Global student wellbeing initiative kicks off

Global student wellbeing initiative kicks off

Next week, around 500,000 students in years’ 3 and 5 will sit their NAPLAN tests for literacy and numeracy.

This can be a particularly stressful time for students, many of whom are already experiencing issues with anxiety and depression. A report last year found that four in ten (43%) young people identified mental health as the top issue facing Australia today – up from 33% in 2017 and doubling since 2016.

To combat this, many schools and organisations are embarking on mindfulness programs. Mindfulness is the psychological process of bringing one's attention to the present moment through the practice of meditation and through other training.

Today, thousands of primary schools across Australia will take part in the world’s biggest mindfulness lesson, ‘A Mindful Moment’, which kicked off at 11am this morning.

Students from across the world put aside 15 minutes to take part in a range of mindful activities, learn relaxation techniques and breathing exercises. The initiative also raised money for organisations that support mental wellness.

ClassDojo, a classroom communication app in over 50% of Australian primary schools and the organiser of the event, is hoping that tens of millions of children will take part worldwide.

Maegan Howden, a teacher at St.Peter’s Catholic Primary School in Sunshine West, Victoria said that after attending a recent professional development with a focus on well-being, she has been experimenting with a range of strategies for teaching well-being in the classroom.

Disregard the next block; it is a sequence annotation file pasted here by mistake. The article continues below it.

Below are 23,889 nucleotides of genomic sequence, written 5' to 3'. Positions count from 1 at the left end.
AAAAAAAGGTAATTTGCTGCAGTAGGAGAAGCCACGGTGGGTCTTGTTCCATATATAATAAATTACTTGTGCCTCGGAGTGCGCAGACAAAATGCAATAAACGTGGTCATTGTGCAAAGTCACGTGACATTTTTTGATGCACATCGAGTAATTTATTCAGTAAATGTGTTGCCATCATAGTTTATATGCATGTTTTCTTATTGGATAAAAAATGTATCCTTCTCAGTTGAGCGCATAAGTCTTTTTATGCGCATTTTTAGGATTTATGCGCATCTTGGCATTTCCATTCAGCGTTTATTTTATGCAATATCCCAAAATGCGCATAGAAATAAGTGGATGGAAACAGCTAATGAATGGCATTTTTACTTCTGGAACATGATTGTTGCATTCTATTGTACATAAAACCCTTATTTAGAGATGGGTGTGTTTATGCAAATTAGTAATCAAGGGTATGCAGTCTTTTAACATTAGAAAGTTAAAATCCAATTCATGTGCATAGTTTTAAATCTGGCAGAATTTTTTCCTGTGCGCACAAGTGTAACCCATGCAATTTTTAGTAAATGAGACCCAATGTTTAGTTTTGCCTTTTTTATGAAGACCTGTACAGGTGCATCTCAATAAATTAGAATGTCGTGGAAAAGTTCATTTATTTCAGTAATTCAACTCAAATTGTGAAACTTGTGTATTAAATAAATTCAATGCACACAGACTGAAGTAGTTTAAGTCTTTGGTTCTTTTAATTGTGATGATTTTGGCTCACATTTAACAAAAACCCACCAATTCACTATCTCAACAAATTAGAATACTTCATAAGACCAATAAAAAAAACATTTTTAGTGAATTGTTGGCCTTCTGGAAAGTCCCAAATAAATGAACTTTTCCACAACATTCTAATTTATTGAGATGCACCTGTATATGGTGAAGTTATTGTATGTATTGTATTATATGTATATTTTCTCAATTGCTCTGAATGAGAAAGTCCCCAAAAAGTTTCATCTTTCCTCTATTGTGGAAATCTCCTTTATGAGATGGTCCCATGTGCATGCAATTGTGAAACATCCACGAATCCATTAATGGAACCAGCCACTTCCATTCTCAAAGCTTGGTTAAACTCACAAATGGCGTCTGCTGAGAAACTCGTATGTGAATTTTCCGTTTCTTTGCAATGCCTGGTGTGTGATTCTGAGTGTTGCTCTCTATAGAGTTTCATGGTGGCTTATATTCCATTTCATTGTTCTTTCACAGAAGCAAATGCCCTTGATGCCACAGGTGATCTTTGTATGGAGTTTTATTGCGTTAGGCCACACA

“I came across the growth mindset videos on Class Dojo and was thoroughly impressed with how they were engaging, informative and age appropriate,” Howden said.

“I intend to keep experimenting with well-being teaching strategies and made the decision to take part in the 'Mindful Moment' event to send the message to my students that their well-being is a vital part of a holistic education.”

Howden said practicing mindfulness can help children (and adults) to improve their focus, reduce stress levels, regulate their emotions, increase their sense of optimism and demonstrate more compassion towards themselves and others.

A new survey by ClassDojo of 1,047 families and 891 teachers in Australia shows that:

  • 75% of parents and 98% of teachers say students experience anxiety during the school day
  • 63% of parents and 64% of teachers say learning how to manage feelings of anxiety is now equally as important as school work - 31% of parents and 32% of teachers say it’s even more important
  • 67% of parents practice mindfulness with their child at home
  • Of those who do, 96% say it has been beneficial for their child
  • Top benefits include:
  • Better at handling emotions: 63%
  • Calmer: 42%
  • Less anxious: 42%
  • Happier: 36%

Other research, conducted by mindfulness leader Smiling Mind, shows that two in five (41%) teachers believe they lack adequate resources and support to teach personal and social capabilities, vital in children’s emotional, social and academic development.

The survey of 500 Australian teachers found that they believe they are insufficiently supported to do this effectively, despite 93% saying it was a high priority for them.

Liam Don, one of the co-founders of ClassDojo, says that the aim of A Mindful Moment is to bring greater awareness to the benefits that mindfulness has on children's long-term happiness.

“This can also give teachers and families a simple way to incorporate its practice into their classrooms and homes,” Don said.